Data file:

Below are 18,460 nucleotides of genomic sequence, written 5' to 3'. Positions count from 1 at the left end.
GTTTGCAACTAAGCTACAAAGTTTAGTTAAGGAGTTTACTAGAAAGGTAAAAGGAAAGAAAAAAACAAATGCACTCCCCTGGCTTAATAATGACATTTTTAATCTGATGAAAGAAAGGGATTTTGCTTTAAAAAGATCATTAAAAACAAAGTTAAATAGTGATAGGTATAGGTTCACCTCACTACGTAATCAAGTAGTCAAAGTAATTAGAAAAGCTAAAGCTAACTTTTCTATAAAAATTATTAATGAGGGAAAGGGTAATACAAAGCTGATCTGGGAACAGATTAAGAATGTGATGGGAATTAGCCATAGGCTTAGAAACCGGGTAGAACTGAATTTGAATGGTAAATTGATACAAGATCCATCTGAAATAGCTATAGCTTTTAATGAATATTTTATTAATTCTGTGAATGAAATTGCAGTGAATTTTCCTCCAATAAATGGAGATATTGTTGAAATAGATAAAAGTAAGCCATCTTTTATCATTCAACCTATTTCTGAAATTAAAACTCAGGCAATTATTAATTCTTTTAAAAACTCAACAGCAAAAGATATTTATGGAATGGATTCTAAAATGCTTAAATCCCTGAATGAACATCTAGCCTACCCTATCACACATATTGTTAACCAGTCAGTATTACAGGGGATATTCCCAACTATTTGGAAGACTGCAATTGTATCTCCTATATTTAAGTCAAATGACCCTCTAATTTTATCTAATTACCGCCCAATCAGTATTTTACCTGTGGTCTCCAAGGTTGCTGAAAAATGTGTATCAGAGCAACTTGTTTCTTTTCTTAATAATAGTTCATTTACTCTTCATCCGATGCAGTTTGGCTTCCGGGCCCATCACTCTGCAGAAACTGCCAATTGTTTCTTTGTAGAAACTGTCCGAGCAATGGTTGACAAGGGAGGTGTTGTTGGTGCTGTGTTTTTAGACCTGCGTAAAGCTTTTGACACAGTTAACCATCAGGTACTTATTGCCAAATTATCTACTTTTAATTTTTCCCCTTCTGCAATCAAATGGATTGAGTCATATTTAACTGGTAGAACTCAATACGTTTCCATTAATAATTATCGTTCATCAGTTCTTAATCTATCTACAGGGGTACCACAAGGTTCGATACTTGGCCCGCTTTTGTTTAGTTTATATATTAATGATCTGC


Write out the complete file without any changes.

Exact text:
Below are 18,460 nucleotides of genomic sequence, written 5' to 3'. Positions count from 1 at the left end.
GTTTGCAACTAAGCTACAAAGTTTAGTTAAGGAGTTTACTAGAAAGGTAAAAGGAAAGAAAAAAACAAATGCACTCCCCTGGCTTAATAATGACATTTTTAATCTGATGAAAGAAAGGGATTTTGCTTTAAAAAGATCATTAAAAACAAAGTTAAATAGTGATAGGTATAGGTTCACCTCACTACGTAATCAAGTAGTCAAAGTAATTAGAAAAGCTAAAGCTAACTTTTCTATAAAAATTATTAATGAGGGAAAGGGTAATACAAAGCTGATCTGGGAACAGATTAAGAATGTGATGGGAATTAGCCATAGGCTTAGAAACCGGGTAGAACTGAATTTGAATGGTAAATTGATACAAGATCCATCTGAAATAGCTATAGCTTTTAATGAATATTTTATTAATTCTGTGAATGAAATTGCAGTGAATTTTCCTCCAATAAATGGAGATATTGTTGAAATAGATAAAAGTAAGCCATCTTTTATCATTCAACCTATTTCTGAAATTAAAACTCAGGCAATTATTAATTCTTTTAAAAACTCAACAGCAAAAGATATTTATGGAATGGATTCTAAAATGCTTAAATCCCTGAATGAACATCTAGCCTACCCTATCACACATATTGTTAACCAGTCAGTATTACAGGGGATATTCCCAACTATTTGGAAGACTGCAATTGTATCTCCTATATTTAAGTCAAATGACCCTCTAATTTTATCTAATTACCGCCCAATCAGTATTTTACCTGTGGTCTCCAAGGTTGCTGAAAAATGTGTATCAGAGCAACTTGTTTCTTTTCTTAATAATAGTTCATTTACTCTTCATCCGATGCAGTTTGGCTTCCGGGCCCATCACTCTGCAGAAACTGCCAATTGTTTCTTTGTAGAAACTGTCCGAGCAATGGTTGACAAGGGAGGTGTTGTTGGTGCTGTGTTTTTAGACCTGCGTAAAGCTTTTGACACAGTTAACCATCAGGTACTTATTGCCAAATTATCTACTTTTAATTTTTCCCCTTCTGCAATCAAATGGATTGAGTCATATTTAACTGGTAGAACTCAATACGTTTCCATTAATAATTATCGTTCATCAGTTCTTAATCTATCTACAGGGGTACCACAAGGTTCGATACTTGGCCCGCTTTTGTTTAGTTTATATATTAATGATCTGC